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Broadgate: Market News 31/5

31 May 2012


The situation in Spanish banking system demonstrates that the debt crisis is rapidly spreading and this issue is also relevant for the EU countries with the biggest economies.  Another proof of the aforementioned statement was the result of the Italian auction on obligations’ placement. This country failed to sell the maximum planned amount of debt at the auction.  The Index of Economic Trust in the EU dropped lower than there had been forecasted. Analysts assume that the market has lost its trust in the Euro. The currency is a little oversold but the trend is absolutely clear: the prices are moving to the 10 year old figures basically to 1.1870, when the Euro was just introduced for the mass circulation. Thus people continue to withdraw their funds from their investments and savings in Euro and the trading continues in the defensive regime.

Market Review

Stocks tumbled on Wednesday as surging bond yields in Spain and Italy ratcheted up tensions in financial markets about Europe’s ability to solve its growing debt crisis.

Angst over Europe drove investors away from risky assets and into safe havens. U.S. Treasury benchmark yields fell to their lowest in at least 60 years, prices for crude fell more than 3 percent and the euro dropped below $1.24 to a 23-month low.

The S&P 500 has fallen nearly 6 percent in May, heading for its worst monthly performance since September as traders focused on Europe. However, U.S. data later in the week, including first-quarter gross domestic product and monthly payrolls, could delink Wall Street from overseas headlines.

Yields rose sharply at an Italian sale of five- and 10-year debt, and investors worried about Spain’s plans to raise new funds to shore up its banks even as borrowing costs rose there.

“You’re seeing the deterioration in Spain gain magnitude and that is worrisome because it involves a larger bailout (than Greece’s) and far more capital to alleviate banking problems,” said Quincy Krosby, market strategist at Prudential Financial in Newark, New Jersey.

“Traders and long-term investors believe Europeans are working on solutions. But the ultimate question is will capital markets give them the time before a liquidity issue becomes a solvency issue.”

Adding to worries was Greece’s upcoming election, which could determine if the country will stay or not in the euro zone.

More than six issues fell on the New York Stock Exchange for every one that rose. The CBOE volatility index .VIX, a gauge of market anxiety, jumped 14.8 percent, its largest daily gain in almost three months


Gold – Spot gold lost more than 6 percent on the month to stand nearly flat at $1,561.44 an ounce by 11.19 p.m. EDT, stretching its losing streak to a fourth month and matching a similar run in late 1999 and early 2000, when it traded below $300.

U.S. gold inched down 0.1 percent to $1,561.40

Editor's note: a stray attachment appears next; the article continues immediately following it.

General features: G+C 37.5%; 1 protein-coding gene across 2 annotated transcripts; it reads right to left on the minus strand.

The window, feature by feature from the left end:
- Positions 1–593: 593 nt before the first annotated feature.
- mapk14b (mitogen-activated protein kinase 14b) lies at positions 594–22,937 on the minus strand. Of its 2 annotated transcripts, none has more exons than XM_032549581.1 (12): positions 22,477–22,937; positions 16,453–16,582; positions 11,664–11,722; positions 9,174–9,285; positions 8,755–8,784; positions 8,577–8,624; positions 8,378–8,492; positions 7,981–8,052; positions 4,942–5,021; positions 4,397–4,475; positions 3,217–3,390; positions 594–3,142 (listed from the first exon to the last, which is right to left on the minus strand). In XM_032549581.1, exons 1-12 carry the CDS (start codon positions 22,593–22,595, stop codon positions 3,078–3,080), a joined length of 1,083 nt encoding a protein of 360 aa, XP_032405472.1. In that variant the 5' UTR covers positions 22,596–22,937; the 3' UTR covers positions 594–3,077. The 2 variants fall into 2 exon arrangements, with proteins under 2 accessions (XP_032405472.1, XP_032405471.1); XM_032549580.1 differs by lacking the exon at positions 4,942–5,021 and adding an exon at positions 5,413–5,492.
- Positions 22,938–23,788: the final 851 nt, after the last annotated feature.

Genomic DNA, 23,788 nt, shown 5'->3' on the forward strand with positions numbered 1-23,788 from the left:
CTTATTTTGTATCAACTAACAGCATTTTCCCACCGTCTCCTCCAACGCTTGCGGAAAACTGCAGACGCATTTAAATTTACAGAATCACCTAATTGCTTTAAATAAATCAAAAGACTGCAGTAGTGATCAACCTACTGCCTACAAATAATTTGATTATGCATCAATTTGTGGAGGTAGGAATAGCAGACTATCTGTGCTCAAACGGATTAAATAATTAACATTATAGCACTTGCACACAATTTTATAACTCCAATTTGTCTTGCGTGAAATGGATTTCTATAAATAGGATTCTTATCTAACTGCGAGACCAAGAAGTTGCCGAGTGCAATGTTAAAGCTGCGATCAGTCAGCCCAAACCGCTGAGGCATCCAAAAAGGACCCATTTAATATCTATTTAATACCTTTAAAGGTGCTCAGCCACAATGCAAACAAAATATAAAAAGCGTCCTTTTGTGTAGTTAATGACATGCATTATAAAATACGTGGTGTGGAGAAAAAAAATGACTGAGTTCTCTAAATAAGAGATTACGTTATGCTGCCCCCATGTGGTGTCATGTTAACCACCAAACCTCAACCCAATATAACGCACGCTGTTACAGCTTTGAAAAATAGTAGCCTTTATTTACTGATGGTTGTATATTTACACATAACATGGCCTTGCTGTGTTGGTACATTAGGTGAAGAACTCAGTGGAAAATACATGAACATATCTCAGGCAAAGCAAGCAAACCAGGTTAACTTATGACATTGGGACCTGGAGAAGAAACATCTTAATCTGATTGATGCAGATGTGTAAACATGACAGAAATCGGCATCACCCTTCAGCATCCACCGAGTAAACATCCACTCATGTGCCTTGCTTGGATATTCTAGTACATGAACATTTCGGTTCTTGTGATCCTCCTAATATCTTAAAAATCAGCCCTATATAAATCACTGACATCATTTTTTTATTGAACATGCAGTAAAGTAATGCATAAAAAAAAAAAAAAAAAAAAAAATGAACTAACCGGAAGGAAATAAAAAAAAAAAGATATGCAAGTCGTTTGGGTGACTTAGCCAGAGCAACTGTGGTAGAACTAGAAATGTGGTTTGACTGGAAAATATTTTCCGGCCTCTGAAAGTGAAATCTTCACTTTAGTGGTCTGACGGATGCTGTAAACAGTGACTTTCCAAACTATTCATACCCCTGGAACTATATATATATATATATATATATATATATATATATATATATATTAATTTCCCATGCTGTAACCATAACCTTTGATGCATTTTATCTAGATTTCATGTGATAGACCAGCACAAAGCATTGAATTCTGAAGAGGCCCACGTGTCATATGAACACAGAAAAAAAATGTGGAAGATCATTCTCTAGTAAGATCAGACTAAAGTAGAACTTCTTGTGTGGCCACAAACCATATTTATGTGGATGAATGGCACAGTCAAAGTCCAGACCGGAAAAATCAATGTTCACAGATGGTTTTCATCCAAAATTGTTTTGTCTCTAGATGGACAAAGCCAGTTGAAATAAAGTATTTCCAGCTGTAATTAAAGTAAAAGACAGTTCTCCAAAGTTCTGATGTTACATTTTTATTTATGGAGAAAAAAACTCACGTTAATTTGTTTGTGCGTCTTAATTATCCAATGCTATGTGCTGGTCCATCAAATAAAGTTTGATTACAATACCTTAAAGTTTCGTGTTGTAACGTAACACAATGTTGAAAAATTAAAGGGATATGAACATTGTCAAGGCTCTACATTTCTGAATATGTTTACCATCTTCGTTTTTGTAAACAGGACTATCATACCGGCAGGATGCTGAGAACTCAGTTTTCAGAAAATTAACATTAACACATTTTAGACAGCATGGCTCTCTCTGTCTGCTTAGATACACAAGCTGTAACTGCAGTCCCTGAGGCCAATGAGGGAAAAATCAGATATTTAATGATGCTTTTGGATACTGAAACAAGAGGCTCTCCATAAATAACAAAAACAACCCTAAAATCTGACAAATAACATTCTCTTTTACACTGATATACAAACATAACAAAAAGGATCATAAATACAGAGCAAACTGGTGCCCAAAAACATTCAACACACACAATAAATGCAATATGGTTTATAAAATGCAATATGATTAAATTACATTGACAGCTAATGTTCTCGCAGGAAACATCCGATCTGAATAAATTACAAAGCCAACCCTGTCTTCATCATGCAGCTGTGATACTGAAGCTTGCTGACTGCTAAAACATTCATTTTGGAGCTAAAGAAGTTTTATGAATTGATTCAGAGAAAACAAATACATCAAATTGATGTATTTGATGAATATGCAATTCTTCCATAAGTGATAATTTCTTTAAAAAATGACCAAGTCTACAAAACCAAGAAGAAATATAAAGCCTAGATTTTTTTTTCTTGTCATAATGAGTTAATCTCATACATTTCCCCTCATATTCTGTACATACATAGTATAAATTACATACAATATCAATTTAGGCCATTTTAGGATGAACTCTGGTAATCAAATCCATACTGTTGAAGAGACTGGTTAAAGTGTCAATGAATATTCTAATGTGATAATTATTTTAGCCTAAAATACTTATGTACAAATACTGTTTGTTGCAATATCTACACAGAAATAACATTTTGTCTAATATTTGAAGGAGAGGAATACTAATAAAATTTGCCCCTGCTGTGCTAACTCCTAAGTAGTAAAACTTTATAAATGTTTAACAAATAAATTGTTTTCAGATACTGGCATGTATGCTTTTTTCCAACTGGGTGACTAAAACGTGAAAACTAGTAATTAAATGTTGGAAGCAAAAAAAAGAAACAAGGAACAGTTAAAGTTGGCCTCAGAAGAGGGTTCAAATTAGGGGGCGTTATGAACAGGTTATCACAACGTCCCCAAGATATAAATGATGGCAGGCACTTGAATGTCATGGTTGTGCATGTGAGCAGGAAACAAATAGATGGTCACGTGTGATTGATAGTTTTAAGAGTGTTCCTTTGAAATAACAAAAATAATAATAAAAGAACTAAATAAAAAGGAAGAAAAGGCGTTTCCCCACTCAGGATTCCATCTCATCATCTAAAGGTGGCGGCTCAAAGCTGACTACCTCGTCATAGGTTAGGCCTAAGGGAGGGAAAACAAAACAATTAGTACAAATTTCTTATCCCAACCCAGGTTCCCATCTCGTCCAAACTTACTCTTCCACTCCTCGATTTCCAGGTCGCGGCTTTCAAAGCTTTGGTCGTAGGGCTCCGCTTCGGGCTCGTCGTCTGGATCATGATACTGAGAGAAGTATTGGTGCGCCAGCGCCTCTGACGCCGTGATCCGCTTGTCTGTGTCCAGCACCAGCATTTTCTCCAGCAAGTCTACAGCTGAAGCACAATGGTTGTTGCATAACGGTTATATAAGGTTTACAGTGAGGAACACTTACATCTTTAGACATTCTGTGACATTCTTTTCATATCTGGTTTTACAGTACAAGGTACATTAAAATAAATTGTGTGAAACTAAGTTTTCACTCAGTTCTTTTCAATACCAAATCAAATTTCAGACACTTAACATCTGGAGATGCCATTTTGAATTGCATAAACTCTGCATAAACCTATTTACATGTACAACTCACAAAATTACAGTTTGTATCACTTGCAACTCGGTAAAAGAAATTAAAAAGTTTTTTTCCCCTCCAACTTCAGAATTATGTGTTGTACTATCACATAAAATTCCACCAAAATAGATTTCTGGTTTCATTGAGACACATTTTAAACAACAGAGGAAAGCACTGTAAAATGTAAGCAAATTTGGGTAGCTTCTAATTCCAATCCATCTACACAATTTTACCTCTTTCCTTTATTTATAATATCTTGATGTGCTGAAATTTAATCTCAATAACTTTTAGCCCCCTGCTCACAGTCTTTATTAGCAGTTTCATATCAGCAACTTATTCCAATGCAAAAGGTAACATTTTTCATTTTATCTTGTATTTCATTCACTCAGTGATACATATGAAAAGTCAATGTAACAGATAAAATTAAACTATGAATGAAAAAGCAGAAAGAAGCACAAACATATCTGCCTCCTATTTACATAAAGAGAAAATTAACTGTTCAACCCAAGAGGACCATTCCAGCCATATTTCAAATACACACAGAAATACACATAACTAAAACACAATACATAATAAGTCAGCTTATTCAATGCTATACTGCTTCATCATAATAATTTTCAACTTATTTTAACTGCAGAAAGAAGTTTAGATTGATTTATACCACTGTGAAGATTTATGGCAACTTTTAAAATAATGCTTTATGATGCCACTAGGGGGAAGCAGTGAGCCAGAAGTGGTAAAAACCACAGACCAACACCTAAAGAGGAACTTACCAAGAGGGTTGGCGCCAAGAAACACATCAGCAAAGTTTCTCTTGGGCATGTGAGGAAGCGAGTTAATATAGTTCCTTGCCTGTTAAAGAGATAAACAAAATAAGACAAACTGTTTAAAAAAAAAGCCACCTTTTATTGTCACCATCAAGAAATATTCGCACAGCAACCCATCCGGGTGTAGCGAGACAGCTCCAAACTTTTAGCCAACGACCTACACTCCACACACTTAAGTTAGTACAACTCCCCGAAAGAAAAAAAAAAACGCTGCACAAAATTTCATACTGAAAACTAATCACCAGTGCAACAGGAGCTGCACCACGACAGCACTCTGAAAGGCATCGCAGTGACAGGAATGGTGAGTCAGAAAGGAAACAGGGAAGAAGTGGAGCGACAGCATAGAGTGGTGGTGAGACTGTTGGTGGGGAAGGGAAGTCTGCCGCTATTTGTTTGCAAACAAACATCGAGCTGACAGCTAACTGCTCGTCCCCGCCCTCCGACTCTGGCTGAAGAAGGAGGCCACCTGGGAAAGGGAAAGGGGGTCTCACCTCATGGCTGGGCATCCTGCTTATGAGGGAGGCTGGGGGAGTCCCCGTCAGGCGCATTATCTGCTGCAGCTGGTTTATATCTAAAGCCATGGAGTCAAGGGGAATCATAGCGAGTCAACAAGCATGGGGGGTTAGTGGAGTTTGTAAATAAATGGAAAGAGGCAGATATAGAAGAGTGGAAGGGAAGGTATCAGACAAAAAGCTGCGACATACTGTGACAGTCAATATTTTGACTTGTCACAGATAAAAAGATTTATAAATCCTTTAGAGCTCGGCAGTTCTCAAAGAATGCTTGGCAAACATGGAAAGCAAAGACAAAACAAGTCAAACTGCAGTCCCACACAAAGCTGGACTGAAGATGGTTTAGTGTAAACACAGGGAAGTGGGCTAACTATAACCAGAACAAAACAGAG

Oil – London Brent crude for July delivery was down 27 cents at $103.20 per barrel by 0422 GMT, after hitting a low of $102.90 earlier in the session. Prices were on track for a more than 13 percent loss this month, the biggest since May 2010.

U.S. crude for July delivery was down 17 cents to $87.65 per barrel. Prices were headed for a steep loss of more than 16 percent this month – the worst since late 2008


EUR / USD – Yesterday the Euro depreciated against the US Dollar from 1.2505 to 1.2361 with further bounce to 1.2374.  Apparently this is the state of the Euro being oversold. The fixation and a little correction of the currency pair are possible around 1.2553. That will be used for accumulating short positions on Euro. The goals are 1.2250 and 1.1880.

USD / JPY – Yesterday the US Dollar depreciated against the Yen from 79.56 to 78.77. The risk of testing 78.50 approached the highest probability for the trading week. The breaking of this level might trigger the strengthening of the Japanese currency up to 77.50 with subsequent perspective of growing to 76.80. But it depends on the Bank of Japan. Everybody expects it taking the most decisive actions.

GBP / USD – Yesterday the Pound depreciated against the US Dollar from 1.5716 to 1.5474. As the crisis in Europe exacerbates the pressure on the British currency grows.  Relatively good situation in the US economy contributes to it as well. The analysts mark that the technical picture becomes more favorable for sellers. For a bit oversold British currency the fixation of profit with a light correction to 1.5620 are not excluded.

The information set out herein has been obtained from various public sources and is by way of information only. Broadgate Financial can accept no liability of any sort in relation thereto and readers should obtain their own verification of any statement before making any decision which may have any financial or other impact.

Neither the information nor the opinions herein constitute, or are they to be construed as, an offer or a solicitation of an offer to buy or sell investments.